Moments after the opening scene, Quill and his Walkman are abducted by an alien spaceship. Gunn's film then cuts to an adult Quill (played by Chris Pratt) listening to that same Walkman as he tours an alien planet. This time, "Come and Get Your Love" by Redbone blasts over the images.
"Within the context of the film, I really do love 'Come and Get Your Love,' because I think that was a song that I had latched onto very early, and it solidified Peter Quill's relationship to music in the film," Gunn said. "I have a real fondness for that song in particular."
He Trusted Marvel To Let Him Go Outside The Box
Inherent in the fabric of "Guardians of the Galaxy" is some weirdness. The group includes an anthropomorphic raccoon named Rocket (voiced by Bradley Cooper) and a sentient alien tree named Groot (voiced by Vin Diesel), who constantly repeats only one phrase ("I am Groot"). Still, Gunn said he was surprised and encouraged by how much leeway Marvel gave him to bring the comic property to the screen.
"I didn't expect them to allow me to change the format of the spectacle film to such a great degree," Gunn said. "The things that Marvel really seemed to like the most as I was developing the movie were the things that seemed to be the most outlandish to me. The use of 1970s pop songs, the fact that there was so much humor, the fact that I have a seven-page scene where the characters are arguing in the beginning of the third act, which is strange. Those were all the type of things that I thought were going to probably just get mushed out of the eventual movie."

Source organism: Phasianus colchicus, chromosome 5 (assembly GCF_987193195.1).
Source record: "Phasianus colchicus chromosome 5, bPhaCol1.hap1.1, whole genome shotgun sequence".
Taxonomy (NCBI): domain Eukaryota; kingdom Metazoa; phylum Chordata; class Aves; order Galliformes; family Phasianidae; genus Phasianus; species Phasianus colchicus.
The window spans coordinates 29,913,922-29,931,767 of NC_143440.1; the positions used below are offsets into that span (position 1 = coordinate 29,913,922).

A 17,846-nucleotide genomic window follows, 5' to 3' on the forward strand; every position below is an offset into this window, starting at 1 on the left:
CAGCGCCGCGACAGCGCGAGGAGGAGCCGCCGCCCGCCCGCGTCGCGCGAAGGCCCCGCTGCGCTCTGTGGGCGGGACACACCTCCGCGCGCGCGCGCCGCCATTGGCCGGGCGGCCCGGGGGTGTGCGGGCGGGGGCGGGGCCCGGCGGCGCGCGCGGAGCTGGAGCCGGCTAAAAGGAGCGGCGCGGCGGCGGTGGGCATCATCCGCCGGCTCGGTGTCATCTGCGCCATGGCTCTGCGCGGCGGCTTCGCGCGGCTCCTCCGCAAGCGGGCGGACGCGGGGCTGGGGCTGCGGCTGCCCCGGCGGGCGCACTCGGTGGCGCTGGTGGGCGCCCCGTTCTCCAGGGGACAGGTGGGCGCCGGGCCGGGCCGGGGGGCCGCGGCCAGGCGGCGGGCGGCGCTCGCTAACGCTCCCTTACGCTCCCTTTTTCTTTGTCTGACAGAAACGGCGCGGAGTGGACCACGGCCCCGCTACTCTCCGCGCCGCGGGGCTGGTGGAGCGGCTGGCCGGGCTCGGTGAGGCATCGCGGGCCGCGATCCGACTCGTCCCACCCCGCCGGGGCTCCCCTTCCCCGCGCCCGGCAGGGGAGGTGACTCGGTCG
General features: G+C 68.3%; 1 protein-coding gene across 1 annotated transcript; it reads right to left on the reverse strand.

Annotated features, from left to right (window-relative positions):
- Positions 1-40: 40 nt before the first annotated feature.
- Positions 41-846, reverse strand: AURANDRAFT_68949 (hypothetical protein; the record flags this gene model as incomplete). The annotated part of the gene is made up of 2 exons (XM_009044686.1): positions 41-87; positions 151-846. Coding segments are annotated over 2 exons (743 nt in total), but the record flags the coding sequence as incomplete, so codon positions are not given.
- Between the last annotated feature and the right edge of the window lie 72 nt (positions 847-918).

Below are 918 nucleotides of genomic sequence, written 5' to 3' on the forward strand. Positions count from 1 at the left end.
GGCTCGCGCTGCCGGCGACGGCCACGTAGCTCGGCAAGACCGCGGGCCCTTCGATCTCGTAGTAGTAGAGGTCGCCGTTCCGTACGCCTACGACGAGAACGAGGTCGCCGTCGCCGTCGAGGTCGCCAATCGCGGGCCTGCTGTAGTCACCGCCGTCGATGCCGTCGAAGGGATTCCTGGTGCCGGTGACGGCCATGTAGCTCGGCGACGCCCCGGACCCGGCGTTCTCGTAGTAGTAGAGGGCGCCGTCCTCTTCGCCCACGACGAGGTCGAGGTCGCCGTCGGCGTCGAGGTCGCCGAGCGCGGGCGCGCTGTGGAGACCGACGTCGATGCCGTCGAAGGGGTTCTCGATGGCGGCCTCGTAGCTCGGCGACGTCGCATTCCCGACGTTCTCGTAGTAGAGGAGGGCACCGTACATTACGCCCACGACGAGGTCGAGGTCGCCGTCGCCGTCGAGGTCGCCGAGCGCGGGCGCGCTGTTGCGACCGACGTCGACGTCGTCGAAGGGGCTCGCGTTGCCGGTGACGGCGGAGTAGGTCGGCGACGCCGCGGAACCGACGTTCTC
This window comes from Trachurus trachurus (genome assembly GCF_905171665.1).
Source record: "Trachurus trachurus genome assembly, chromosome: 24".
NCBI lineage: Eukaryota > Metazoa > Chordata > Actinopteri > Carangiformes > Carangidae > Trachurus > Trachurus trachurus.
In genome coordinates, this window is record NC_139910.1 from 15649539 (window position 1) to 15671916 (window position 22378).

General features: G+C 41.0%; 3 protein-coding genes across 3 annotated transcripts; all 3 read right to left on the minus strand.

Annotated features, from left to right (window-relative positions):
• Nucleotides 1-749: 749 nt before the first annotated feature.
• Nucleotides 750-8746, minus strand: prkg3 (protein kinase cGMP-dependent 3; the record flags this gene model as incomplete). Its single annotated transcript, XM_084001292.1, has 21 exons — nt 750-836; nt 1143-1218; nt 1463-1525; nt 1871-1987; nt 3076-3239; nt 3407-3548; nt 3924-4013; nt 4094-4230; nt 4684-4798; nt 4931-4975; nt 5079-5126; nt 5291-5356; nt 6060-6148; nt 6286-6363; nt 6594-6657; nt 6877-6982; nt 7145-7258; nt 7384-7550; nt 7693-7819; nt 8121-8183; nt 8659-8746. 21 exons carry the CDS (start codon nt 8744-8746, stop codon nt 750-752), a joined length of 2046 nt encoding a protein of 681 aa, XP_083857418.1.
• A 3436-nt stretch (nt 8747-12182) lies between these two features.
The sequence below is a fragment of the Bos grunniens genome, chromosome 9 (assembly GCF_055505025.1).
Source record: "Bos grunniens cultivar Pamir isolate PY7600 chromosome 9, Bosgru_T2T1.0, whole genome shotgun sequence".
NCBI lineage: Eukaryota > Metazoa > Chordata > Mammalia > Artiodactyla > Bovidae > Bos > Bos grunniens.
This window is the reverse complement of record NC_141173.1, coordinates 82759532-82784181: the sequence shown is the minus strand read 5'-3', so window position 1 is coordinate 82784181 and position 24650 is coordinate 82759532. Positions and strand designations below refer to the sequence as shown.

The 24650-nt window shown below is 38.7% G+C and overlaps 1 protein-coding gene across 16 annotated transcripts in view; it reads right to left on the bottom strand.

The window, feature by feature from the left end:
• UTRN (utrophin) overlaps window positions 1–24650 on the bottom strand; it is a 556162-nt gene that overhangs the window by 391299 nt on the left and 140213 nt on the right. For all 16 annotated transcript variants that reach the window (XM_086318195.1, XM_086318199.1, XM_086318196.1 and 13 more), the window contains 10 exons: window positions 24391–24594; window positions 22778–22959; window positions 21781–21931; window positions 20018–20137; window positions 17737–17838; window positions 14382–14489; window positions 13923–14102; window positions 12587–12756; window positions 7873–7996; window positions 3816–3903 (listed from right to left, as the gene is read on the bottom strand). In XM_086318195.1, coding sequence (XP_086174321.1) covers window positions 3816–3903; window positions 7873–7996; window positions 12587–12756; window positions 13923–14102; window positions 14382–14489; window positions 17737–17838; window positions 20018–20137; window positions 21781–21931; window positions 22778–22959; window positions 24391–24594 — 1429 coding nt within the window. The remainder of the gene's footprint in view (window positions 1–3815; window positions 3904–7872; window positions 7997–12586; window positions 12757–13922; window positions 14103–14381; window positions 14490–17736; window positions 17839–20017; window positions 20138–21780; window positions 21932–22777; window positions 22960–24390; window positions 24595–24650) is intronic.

Fortunately, there was no mushing. Everything Gunn wanted, including shag carpeting in Peter Quill's spaceship, is present in the final cut.
"I still would have probably enjoyed making the film, because I think there's a real heart to the center of the story, but I was very surprised that they sort of went with those unusual aspects of the movie," Gunn said.
He Didn't Make A Superhero Movie
"I honestly think of it more as a space adventure film than a superhero film," Gunn said when asked how he would characterize "Guardians of the Galaxy." "It obviously owes a great debt to Jon Favreau and Joss Whedon and the people who have really done the best Marvel superhero movies. But it also owes an even bigger debt to Steven Spielberg and George Lucas."